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Ellen June Wright

                    (for Angela, enslaved, Jamestown, Virginia 1619)

reflection of your dark face
in a barrel’s water after heavy rain

you're fascinated by your own
carved features

your high cheekbones
the hair you struggle with

each morning
having no palm oil

your cowrie eyes so different
from when they were home

morning’s sunlight cuts
across the surface

divides your reflection in half
from light to dark

you stare at your face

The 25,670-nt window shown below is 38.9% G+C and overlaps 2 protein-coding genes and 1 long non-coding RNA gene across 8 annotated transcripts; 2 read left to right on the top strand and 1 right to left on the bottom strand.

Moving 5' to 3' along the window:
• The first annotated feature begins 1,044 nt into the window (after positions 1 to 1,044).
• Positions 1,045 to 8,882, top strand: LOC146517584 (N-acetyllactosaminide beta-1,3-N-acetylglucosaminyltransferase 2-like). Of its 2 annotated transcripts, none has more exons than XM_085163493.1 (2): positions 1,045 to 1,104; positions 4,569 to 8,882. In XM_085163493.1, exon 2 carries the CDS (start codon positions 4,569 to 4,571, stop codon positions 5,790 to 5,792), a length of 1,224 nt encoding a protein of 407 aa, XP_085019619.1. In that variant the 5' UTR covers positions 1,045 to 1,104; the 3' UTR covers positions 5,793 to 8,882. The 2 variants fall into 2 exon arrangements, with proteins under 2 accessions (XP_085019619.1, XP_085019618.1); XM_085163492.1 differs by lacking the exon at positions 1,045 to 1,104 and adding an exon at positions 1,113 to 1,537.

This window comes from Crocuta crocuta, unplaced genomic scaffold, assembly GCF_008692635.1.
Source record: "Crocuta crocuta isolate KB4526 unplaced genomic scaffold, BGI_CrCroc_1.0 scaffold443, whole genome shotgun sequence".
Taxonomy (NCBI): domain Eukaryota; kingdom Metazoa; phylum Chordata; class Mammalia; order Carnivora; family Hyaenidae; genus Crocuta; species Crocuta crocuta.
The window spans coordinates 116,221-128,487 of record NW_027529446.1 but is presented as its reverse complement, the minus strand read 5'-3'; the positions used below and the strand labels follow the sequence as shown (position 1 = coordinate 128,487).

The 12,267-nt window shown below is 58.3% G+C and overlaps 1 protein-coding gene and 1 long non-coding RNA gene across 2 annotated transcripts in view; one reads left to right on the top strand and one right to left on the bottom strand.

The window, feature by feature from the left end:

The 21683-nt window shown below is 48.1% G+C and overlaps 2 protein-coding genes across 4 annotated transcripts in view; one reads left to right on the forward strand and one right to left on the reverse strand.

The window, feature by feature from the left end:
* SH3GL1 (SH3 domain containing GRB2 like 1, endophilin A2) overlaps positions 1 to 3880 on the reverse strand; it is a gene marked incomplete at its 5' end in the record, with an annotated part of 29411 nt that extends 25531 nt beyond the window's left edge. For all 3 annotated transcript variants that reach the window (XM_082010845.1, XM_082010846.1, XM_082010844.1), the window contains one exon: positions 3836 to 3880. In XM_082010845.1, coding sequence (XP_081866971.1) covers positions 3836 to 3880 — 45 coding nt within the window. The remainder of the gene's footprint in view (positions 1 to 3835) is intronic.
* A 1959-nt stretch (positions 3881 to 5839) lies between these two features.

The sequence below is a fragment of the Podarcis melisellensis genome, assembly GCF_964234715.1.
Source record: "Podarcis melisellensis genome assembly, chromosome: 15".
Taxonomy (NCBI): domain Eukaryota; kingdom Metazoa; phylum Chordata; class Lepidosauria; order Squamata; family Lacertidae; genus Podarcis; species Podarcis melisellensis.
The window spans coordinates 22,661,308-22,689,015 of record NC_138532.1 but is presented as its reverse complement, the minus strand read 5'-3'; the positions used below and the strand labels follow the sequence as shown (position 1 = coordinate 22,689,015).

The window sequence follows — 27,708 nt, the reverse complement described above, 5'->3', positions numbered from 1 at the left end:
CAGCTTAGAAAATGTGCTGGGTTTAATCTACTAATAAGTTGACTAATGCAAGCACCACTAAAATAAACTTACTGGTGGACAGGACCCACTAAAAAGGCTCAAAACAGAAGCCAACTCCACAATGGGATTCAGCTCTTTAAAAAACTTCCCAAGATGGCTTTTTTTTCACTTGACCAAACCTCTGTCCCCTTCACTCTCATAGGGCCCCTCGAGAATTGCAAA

as if looking at the moon

yet so close you reach
for her and hold her

but she washes away
in your arms

like a shade
from the Field of Asphodel



Ellen June Wright who currently lives in Hackensack, New Jersey was born in England of West Indian parents and immigrated to the United States as a child. She taught high-school language arts in New Jersey for three decades before retiring. She has consulted on guides for three PBS poetry series. Her work was selected as The Missouri Review’s Poem of the Week in June 2021. She was a finalist in the Gulf Stream 2020 summer poetry contest and is a founding member of Poets of Color virtual poetry workshop and recently received 2021 and 2022 Pushcart Prize Nominations for poetry.

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